Medicine

More US Teens Are Vaping, But Use of Opioids, Alcohol Falls

More US Teens Are Vaping, But Use of Opioids, Alcohol Falls

A new survey warns that teenage use of vaping devices has increased substantially in a single year.

The percentage of U.S. high school senior students using e-cigarettes almost doubled from 2017, according to a new survey released Monday by the U.S. National Institute on Drug Abuse. "However. far too many young people continue to drink at a time in their lives when their brains and bodies are quite vulnerable to alcohol-related harms".

The trend has trickled down to middle schoolers, with 10.9 percent of eighth-graders saying they've also used e-cigarettes in the past year.

The combined jumps in vaping by 10th- and 12th-graders was a record-setter for the survey, which has been underway since 1975.

Health officials are concerned about the rise in teen vaping for a number of reasons.

More than 10.9 percent of 10th graders said they used e-cigarettes in the past year, the survey said. Under it, officials plan to distribute anti-vaping materials to high schools, such as posters that will be put in public school bathrooms. Many claim they're just vaping e-liquid flavors.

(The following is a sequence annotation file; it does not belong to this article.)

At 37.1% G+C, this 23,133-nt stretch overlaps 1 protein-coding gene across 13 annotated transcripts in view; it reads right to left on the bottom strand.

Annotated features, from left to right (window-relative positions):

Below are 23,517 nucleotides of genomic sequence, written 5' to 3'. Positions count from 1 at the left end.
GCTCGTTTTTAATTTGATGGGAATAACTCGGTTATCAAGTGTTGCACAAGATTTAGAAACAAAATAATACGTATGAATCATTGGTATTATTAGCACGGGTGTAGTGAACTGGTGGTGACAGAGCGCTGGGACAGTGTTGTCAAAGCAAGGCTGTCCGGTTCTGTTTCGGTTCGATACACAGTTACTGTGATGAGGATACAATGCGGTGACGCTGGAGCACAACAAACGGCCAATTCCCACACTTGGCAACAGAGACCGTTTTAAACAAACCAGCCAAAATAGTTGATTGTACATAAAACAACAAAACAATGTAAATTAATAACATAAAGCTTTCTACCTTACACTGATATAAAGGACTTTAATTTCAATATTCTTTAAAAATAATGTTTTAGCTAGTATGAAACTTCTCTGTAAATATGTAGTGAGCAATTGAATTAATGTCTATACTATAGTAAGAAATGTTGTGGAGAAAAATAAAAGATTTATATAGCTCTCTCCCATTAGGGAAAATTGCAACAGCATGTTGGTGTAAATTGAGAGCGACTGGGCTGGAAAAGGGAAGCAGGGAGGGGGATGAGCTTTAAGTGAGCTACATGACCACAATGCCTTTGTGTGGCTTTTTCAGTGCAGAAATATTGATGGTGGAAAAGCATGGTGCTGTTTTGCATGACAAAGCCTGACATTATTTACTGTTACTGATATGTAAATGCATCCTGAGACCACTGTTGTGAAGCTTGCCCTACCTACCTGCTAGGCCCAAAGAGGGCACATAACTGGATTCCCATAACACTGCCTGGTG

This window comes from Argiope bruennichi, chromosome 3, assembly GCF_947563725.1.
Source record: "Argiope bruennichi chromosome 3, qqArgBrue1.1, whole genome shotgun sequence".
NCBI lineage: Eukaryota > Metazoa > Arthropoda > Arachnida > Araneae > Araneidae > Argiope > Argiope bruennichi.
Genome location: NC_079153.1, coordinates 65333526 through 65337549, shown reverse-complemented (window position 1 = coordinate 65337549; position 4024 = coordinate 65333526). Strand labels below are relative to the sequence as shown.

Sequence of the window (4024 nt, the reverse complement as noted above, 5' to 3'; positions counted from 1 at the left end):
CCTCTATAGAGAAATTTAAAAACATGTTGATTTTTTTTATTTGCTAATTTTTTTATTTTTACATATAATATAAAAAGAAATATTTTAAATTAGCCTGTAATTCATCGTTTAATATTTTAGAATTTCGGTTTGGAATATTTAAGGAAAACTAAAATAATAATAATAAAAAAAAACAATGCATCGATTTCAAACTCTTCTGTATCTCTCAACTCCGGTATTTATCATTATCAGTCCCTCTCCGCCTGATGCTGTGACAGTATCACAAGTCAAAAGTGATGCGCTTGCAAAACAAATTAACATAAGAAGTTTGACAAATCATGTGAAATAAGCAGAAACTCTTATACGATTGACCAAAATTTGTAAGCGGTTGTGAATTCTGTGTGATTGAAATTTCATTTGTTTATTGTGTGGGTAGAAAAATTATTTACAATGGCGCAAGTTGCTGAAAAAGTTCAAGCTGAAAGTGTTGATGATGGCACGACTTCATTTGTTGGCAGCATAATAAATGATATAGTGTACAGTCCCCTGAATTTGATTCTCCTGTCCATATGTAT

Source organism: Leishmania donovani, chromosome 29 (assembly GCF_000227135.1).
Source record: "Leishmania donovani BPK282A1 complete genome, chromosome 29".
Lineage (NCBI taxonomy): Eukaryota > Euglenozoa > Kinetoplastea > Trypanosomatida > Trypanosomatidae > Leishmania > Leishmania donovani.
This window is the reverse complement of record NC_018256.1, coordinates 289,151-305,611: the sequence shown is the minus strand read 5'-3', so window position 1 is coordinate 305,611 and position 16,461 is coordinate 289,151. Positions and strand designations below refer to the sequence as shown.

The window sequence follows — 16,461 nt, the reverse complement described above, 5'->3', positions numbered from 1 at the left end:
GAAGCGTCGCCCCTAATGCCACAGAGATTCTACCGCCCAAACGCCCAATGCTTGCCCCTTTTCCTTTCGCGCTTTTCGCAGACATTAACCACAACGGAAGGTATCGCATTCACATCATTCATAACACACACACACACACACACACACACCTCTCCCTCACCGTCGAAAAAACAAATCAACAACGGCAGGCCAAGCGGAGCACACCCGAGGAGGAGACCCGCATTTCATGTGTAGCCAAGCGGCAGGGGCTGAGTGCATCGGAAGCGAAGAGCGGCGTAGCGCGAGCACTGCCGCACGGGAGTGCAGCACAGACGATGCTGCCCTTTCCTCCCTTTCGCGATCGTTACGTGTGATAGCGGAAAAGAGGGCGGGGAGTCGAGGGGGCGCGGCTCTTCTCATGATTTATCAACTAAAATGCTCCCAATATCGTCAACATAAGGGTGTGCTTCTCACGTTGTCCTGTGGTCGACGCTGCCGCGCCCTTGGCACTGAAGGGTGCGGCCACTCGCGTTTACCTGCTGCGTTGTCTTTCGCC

The findings mirror the latest results from the National Youth Tobacco Survey, which also found a dramatic increase in vaping.

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Use of other illicit drugs among teens was flat or declined. Teenage opioid use is also decreasing: 3.4 percent of seniors reported using prescription opioids in 2018, down from 4.2 percent in 2017 - and significantly lower than its peak of 9.5 percent in 2004. Researchers have found that high-school students who vape are much more likely to become cigarette smokers than their classmates who don't vape. The most popular e-cigarettes do not have nicotine-free options.

Last month, the US Food and Drug Administration, facing mounting pressure to act on the rising popularity of vaping devices, announced sweeping new restrictions on flavored tobacco products, including e-cigarettes.

"We know that nicotine affects brain development", said Stanton Glantz, a professor of medicine and director of the Center for Tobacco Control Research and Education at University of California-San Francisco who was not involved in this study.

But Muench argued that, given how opinions on marijuana have shifted, it could actually be a good sign that use has remained steady among teenagers.

The government's top doctor is taking aim at the best-selling electronic cigarette brand in the US, urging swift action to prevent Juul and similar vaping brands from addicting millions of teenagers. Regulators will need to pay close attention to the fast-changing market and be ready to modify their policies if necessary, they said. Usage of alcohol, cigarettes, cocaine, LSD, ecstasy, heroin and opioid pills all declined.

Fewer teens report binge drinking (five or more drinks in a row).